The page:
- The California floristic region is the only place on the continent identified by Conservation International as one of the world’s “25 Biodiversity Hotspots.” UCLA faculty are using their expertise to provide state regulatory and resource managers with a series of workshops on conservation genomics, conservation law, and community engagement to improve conservation planning and management. Researchers: Brad Shaffer (Institute of the Environment and Sustainability), Cara Horowitz (School of Law) and Ursula Heise (English).
- Using local water requires knowing all the resources. Researchers will create a county water inventory by accounting for rain, snow, imported water, recycled water, wastewater discharged to the ocean, groundwater inputs and extractions, storm water capture and more. Researchers: Steve Margulis and Gonzalo Cortes (Henry Samueli School of Engineering and Applied Sciences).
- Researchers will examine water conservation programs all over the world, then make recommendations to state and local water management leaders on what approaches have been most effective at getting urban dwellers, businesses and agencies to reduce daily water consumption. The project will also evaluate the feasibility of new water conservation technologies on the horizon, and whether the goal of using 50 daily gallons per capita is reasonable. Project approved; researcher to be determined.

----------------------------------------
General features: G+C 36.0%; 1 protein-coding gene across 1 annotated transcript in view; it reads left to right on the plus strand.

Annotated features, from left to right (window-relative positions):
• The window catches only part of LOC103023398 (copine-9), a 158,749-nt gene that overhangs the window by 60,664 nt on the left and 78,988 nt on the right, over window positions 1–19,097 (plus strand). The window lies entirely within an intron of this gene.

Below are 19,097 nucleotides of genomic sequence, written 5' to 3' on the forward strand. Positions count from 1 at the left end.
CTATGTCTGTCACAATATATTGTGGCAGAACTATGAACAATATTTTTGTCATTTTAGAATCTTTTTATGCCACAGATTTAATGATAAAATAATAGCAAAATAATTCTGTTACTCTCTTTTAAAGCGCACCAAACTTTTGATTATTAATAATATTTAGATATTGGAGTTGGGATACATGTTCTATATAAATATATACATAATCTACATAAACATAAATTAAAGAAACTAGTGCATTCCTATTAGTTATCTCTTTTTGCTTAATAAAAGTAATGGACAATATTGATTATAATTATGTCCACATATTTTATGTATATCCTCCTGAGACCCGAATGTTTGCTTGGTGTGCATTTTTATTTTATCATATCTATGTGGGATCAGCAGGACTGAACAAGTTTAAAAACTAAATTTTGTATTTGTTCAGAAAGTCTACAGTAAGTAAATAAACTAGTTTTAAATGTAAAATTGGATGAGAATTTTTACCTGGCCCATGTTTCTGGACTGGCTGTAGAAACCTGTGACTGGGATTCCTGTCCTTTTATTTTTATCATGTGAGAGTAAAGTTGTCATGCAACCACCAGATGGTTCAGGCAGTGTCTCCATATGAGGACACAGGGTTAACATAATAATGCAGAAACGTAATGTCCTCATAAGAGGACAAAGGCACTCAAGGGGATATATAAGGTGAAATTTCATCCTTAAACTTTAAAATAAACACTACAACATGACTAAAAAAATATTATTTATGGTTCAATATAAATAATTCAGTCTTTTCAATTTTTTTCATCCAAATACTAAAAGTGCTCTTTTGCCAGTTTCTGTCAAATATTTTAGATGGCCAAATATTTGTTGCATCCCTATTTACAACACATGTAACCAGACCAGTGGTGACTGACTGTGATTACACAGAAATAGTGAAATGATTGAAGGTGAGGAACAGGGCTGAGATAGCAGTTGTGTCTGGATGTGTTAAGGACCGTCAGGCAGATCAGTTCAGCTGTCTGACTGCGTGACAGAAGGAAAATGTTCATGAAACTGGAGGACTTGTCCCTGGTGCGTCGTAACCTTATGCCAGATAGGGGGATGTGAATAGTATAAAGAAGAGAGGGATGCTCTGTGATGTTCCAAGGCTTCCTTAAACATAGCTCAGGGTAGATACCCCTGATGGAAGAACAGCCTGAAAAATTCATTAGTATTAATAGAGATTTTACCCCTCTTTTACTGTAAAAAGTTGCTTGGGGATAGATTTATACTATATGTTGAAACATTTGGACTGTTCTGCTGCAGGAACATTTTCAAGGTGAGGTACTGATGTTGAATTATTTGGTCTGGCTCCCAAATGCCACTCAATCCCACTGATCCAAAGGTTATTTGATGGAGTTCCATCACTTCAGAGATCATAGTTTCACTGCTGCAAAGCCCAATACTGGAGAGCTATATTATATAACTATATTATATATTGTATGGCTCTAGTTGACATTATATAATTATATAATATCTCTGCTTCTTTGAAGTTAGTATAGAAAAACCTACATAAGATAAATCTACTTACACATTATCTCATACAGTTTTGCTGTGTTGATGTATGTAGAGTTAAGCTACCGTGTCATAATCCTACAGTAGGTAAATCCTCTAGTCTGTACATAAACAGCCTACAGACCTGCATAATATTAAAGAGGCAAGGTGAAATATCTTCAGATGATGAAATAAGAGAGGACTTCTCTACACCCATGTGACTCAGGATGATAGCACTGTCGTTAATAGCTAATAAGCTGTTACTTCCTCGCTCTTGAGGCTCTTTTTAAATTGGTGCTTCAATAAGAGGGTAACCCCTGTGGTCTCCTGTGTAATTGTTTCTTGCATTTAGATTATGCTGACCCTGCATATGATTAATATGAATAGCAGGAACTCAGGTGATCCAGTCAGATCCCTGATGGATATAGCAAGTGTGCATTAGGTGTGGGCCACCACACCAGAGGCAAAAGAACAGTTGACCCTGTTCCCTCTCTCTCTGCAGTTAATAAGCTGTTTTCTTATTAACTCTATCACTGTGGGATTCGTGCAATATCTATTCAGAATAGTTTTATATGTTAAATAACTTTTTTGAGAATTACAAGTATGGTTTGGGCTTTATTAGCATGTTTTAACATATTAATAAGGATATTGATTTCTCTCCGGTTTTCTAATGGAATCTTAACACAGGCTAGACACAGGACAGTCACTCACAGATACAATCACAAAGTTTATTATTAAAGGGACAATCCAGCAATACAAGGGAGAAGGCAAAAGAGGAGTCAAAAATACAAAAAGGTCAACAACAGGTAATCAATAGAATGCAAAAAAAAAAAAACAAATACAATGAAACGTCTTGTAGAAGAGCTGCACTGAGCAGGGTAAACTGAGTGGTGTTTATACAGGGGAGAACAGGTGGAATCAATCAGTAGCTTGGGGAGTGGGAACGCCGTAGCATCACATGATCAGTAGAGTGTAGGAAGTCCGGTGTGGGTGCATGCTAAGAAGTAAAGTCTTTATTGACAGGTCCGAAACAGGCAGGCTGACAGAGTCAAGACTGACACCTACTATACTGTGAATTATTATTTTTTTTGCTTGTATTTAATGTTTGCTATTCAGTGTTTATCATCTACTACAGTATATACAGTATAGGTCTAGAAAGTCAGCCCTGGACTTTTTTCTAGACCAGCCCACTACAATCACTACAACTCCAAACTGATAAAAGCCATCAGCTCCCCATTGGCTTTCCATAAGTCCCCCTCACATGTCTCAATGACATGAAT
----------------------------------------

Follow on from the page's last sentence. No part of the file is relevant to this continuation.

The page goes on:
- Moving to 100 percent renewable energy will likely require new technologies to be efficient and affordable — but how much renewable energy can the county produce right now? Researchers are measuring the county’s current-day renewable energy potential. Researchers will then suggest possible technological and policy solutions to achieve exclusively renewable energy more effectively and at a lower price. Researchers: Richard Wirz and Rajit Gadh (Henry Samueli School of Engineering and Applied Sciences) with Stephanie Pincetl (Institute of the Environment and Sustainability).